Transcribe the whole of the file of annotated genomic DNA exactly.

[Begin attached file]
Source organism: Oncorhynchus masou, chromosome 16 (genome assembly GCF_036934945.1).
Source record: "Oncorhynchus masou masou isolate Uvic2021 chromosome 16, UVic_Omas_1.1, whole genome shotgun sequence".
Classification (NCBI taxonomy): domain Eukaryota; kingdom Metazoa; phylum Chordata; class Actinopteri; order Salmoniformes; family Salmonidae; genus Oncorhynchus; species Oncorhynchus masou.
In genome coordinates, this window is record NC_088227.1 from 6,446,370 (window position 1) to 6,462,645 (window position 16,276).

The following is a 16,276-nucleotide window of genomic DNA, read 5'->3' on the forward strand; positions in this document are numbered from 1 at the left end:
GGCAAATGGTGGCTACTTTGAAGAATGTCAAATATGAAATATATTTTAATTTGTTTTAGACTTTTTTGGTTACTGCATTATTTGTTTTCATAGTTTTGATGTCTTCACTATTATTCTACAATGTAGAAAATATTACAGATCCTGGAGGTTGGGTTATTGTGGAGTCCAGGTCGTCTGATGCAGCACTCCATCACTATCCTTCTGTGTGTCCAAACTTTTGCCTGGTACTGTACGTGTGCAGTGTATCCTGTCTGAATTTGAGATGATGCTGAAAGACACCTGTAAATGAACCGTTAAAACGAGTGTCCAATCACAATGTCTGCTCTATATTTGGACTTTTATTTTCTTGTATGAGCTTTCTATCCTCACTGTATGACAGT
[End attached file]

Source organism: Oncorhynchus masou, chromosome 16 (genome assembly GCF_036934945.1).
Source record: "Oncorhynchus masou masou isolate Uvic2021 chromosome 16, UVic_Omas_1.1, whole genome shotgun sequence".
Classification (NCBI taxonomy): domain Eukaryota; kingdom Metazoa; phylum Chordata; class Actinopteri; order Salmoniformes; family Salmonidae; genus Oncorhynchus; species Oncorhynchus masou.
In genome coordinates, this window is record NC_088227.1 from 6,446,370 (window position 1) to 6,462,645 (window position 16,276).

The following is a 16,276-nucleotide window of genomic DNA, read 5'->3' on the forward strand; positions in this document are numbered from 1 at the left end:
GGCAAATGGTGGCTACTTTGAAGAATGTCAAATATGAAATATATTTTAATTTGTTTTAGACTTTTTTGGTTACTGCATTATTTGTTTTCATAGTTTTGATGTCTTCACTATTATTCTACAATGTAGAAAATATTACAGATCCTGGAGGTTGGGTTATTGTGGAGTCCAGGTCGTCTGATGCAGCACTCCATCACTATCCTTCTGTGTGTCCAAACTTTTGCCTGGTACTGTACGTGTGCAGTGTATCCTGTCTGAATTTGAGATGATGCTGAAAGACACCTGTAAATGAACCGTTAAAACGAGTGTCCAATCACAATGTCTGCTCTATATTTGGACTTTTATTTTCTTGTATGAGCTTTCTATCCTCACTGTATGACAGT